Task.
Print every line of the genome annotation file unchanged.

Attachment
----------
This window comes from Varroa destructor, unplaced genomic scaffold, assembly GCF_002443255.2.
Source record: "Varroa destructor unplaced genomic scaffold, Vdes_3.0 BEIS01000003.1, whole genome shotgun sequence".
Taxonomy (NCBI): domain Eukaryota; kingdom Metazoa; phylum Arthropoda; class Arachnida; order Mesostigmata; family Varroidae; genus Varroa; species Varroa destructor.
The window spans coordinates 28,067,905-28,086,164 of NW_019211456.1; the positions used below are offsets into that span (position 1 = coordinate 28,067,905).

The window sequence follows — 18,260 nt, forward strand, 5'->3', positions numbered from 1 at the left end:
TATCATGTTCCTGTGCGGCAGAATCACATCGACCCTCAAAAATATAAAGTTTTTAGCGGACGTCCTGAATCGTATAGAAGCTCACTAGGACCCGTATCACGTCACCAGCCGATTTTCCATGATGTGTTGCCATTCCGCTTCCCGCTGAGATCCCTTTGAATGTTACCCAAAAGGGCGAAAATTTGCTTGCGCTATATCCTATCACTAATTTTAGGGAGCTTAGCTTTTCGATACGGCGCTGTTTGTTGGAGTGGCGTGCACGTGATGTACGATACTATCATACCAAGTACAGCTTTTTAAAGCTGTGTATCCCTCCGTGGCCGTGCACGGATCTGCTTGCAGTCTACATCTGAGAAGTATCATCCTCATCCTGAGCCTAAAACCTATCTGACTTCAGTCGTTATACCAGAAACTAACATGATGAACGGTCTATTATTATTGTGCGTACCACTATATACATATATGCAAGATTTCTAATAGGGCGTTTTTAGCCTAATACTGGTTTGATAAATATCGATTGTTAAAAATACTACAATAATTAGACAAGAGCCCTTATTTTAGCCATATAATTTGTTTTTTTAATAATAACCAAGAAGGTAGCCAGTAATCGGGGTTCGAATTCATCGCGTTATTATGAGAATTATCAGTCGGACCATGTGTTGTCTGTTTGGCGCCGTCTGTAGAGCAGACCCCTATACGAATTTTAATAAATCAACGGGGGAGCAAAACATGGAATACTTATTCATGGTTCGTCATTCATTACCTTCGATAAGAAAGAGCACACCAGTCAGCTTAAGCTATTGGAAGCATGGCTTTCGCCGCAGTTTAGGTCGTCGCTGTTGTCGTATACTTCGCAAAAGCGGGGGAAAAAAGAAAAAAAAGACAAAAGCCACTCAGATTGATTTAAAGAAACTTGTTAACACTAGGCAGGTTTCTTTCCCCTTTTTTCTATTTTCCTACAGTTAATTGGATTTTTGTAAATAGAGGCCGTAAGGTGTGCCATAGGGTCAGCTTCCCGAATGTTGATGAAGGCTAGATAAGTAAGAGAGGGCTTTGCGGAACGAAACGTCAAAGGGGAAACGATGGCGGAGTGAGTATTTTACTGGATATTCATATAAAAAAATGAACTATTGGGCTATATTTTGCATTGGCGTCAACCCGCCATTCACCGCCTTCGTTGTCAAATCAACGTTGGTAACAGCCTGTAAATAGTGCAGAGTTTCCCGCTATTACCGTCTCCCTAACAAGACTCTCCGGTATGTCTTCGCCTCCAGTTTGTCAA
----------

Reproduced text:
This window comes from Varroa destructor, unplaced genomic scaffold, assembly GCF_002443255.2.
Source record: "Varroa destructor unplaced genomic scaffold, Vdes_3.0 BEIS01000003.1, whole genome shotgun sequence".
Taxonomy (NCBI): domain Eukaryota; kingdom Metazoa; phylum Arthropoda; class Arachnida; order Mesostigmata; family Varroidae; genus Varroa; species Varroa destructor.
The window spans coordinates 28,067,905-28,086,164 of NW_019211456.1; the positions used below are offsets into that span (position 1 = coordinate 28,067,905).

The window sequence follows — 18,260 nt, forward strand, 5'->3', positions numbered from 1 at the left end:
TATCATGTTCCTGTGCGGCAGAATCACATCGACCCTCAAAAATATAAAGTTTTTAGCGGACGTCCTGAATCGTATAGAAGCTCACTAGGACCCGTATCACGTCACCAGCCGATTTTCCATGATGTGTTGCCATTCCGCTTCCCGCTGAGATCCCTTTGAATGTTACCCAAAAGGGCGAAAATTTGCTTGCGCTATATCCTATCACTAATTTTAGGGAGCTTAGCTTTTCGATACGGCGCTGTTTGTTGGAGTGGCGTGCACGTGATGTACGATACTATCATACCAAGTACAGCTTTTTAAAGCTGTGTATCCCTCCGTGGCCGTGCACGGATCTGCTTGCAGTCTACATCTGAGAAGTATCATCCTCATCCTGAGCCTAAAACCTATCTGACTTCAGTCGTTATACCAGAAACTAACATGATGAACGGTCTATTATTATTGTGCGTACCACTATATACATATATGCAAGATTTCTAATAGGGCGTTTTTAGCCTAATACTGGTTTGATAAATATCGATTGTTAAAAATACTACAATAATTAGACAAGAGCCCTTATTTTAGCCATATAATTTGTTTTTTTAATAATAACCAAGAAGGTAGCCAGTAATCGGGGTTCGAATTCATCGCGTTATTATGAGAATTATCAGTCGGACCATGTGTTGTCTGTTTGGCGCCGTCTGTAGAGCAGACCCCTATACGAATTTTAATAAATCAACGGGGGAGCAAAACATGGAATACTTATTCATGGTTCGTCATTCATTACCTTCGATAAGAAAGAGCACACCAGTCAGCTTAAGCTATTGGAAGCATGGCTTTCGCCGCAGTTTAGGTCGTCGCTGTTGTCGTATACTTCGCAAAAGCGGGGGAAAAAAGAAAAAAAAGACAAAAGCCACTCAGATTGATTTAAAGAAACTTGTTAACACTAGGCAGGTTTCTTTCCCCTTTTTTCTATTTTCCTACAGTTAATTGGATTTTTGTAAATAGAGGCCGTAAGGTGTGCCATAGGGTCAGCTTCCCGAATGTTGATGAAGGCTAGATAAGTAAGAGAGGGCTTTGCGGAACGAAACGTCAAAGGGGAAACGATGGCGGAGTGAGTATTTTACTGGATATTCATATAAAAAAATGAACTATTGGGCTATATTTTGCATTGGCGTCAACCCGCCATTCACCGCCTTCGTTGTCAAATCAACGTTGGTAACAGCCTGTAAATAGTGCAGAGTTTCCCGCTATTACCGTCTCCCTAACAAGACTCTCCGGTATGTCTTCGCCTCCAGTTTGTCAA